It was a Toyota Sequoia. The kind of Toyota that makes on wonder how the company ever made a name for itself as a "small car" maker. On a gray morning pedaling my bike to school, I stopped at a stop sign on the quiet residential street on which I make my way across town to school. Another bike rider whizzed past in front of me, mostly ignoring the four-way stop sign. Then it was my turn. I eased into the intersection, and was halfway across when the aforementioned Sequoia powered through to my left, with the same callous disregard for signage as my fellow biker. Missing my front wheel by inches.
And I know, because this is not the first time that urban biking has put me in mild danger. On one end of the spectrum, there was the time that, in the midst of a torrential rain, I ran into the back of a parked van. My glasses were fogged and I wished for the wiper goggles my older brother had when we were kids. The impact was sufficient enough to put a nice gash on the knuckles of my left hand, and a bend in the rim of my front wheel. I had to walk my bike the rest of the way to school in the rain. And there was another time, riding home for the day, when I was nearly caught in the crossfire of a youth gang disturbance outside a nearby funeral home.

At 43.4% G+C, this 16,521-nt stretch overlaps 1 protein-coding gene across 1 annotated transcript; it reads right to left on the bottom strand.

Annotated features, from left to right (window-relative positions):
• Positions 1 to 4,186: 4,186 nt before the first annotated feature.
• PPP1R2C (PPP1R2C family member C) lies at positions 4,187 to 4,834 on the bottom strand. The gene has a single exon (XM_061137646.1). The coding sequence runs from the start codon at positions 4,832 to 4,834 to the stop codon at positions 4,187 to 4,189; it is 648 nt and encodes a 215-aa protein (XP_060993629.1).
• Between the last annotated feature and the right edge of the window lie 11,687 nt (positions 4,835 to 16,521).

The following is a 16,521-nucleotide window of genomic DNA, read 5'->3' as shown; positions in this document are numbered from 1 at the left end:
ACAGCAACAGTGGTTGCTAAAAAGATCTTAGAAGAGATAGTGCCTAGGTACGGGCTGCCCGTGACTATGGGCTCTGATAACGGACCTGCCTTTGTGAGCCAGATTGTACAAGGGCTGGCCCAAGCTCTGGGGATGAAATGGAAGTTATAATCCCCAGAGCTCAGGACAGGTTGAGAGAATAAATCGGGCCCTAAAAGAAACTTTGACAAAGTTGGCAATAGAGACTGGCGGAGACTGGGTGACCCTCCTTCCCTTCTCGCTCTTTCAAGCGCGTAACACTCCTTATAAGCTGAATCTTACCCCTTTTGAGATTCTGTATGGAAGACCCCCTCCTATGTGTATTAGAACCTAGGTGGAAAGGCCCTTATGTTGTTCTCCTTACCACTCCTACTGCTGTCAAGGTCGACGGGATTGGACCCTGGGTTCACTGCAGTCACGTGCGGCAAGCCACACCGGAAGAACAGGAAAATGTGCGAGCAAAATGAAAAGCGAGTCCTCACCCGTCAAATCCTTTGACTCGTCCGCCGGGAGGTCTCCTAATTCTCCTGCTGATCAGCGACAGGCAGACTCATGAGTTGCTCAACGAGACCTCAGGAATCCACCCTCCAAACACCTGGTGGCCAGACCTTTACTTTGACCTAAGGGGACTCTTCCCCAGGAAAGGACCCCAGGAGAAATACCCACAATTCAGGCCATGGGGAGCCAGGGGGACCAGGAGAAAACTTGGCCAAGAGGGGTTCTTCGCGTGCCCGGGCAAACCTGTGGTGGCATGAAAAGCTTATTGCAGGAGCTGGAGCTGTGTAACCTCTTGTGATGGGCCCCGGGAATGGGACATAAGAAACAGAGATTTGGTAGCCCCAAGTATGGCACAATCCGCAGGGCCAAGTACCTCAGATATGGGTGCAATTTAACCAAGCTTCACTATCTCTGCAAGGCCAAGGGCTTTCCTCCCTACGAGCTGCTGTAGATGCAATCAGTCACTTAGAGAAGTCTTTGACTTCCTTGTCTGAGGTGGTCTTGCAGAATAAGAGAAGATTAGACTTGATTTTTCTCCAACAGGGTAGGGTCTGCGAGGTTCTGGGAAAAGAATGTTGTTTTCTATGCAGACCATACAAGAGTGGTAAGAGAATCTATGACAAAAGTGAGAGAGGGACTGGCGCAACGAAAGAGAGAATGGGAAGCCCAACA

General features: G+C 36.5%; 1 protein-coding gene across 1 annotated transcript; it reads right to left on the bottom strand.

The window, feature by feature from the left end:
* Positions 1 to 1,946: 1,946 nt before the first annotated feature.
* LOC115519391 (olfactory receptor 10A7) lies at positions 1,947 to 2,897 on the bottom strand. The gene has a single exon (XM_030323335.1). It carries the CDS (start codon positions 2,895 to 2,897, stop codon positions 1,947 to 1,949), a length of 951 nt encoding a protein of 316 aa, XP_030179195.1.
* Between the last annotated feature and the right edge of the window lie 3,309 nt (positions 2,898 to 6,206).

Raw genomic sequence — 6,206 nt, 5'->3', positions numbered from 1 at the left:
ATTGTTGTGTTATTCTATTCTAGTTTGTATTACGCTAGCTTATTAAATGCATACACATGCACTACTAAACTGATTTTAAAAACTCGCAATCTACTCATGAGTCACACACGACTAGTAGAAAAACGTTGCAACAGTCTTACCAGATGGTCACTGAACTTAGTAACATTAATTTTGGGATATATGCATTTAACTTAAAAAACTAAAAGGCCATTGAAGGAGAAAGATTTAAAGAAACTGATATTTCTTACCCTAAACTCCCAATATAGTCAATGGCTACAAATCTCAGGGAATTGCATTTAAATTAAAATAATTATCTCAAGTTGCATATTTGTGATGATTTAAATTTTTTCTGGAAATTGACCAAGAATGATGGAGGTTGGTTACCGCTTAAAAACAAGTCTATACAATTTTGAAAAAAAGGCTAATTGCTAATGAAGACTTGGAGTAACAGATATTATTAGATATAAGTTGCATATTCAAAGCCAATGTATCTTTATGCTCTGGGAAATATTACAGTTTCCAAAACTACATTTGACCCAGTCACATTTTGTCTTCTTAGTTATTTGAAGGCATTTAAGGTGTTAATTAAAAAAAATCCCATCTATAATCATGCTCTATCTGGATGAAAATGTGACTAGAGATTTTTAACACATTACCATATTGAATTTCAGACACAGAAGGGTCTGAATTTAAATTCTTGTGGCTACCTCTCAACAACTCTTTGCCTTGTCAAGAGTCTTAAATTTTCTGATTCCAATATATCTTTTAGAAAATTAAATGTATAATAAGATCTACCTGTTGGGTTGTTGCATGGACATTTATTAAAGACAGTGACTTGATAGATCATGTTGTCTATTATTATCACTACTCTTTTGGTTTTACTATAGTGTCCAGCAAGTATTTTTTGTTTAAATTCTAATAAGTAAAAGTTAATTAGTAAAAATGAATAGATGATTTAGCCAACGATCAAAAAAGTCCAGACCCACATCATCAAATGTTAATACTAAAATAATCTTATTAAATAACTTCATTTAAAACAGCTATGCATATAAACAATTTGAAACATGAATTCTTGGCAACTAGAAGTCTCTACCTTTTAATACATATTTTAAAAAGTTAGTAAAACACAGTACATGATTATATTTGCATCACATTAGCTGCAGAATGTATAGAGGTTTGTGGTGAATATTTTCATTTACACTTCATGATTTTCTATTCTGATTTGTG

So I didn't get hurt. I didn't get shot. I got scared. Which sounds about right in the big book of urban bicycling. Part of the reason I leave so intentionally early in the morning is my tendency toward being first on site, but the other contributing factor is my interest in getting out in front of that first wave of commuter traffic. I also travel side streets with the expressed intent of avoiding motor vehicles as much as possible. I know that on Wednesdays I cannot avoid the flurry of trash trucks making the rounds in my neighborhood, and the hundred yard stretch of the main thoroughfare will be more relaxing if I time it just right.
But there is no accounting for that SUV that comes meandering through a four way stop, its driver far too consumed with the coffee in their lap or the text that they are trying to fire off before they reach their destination.
It only occurs to me now that I could have taken the time to pull over and text the license plate number of the wandering Toyota to the local constabulary. But I had to get to work.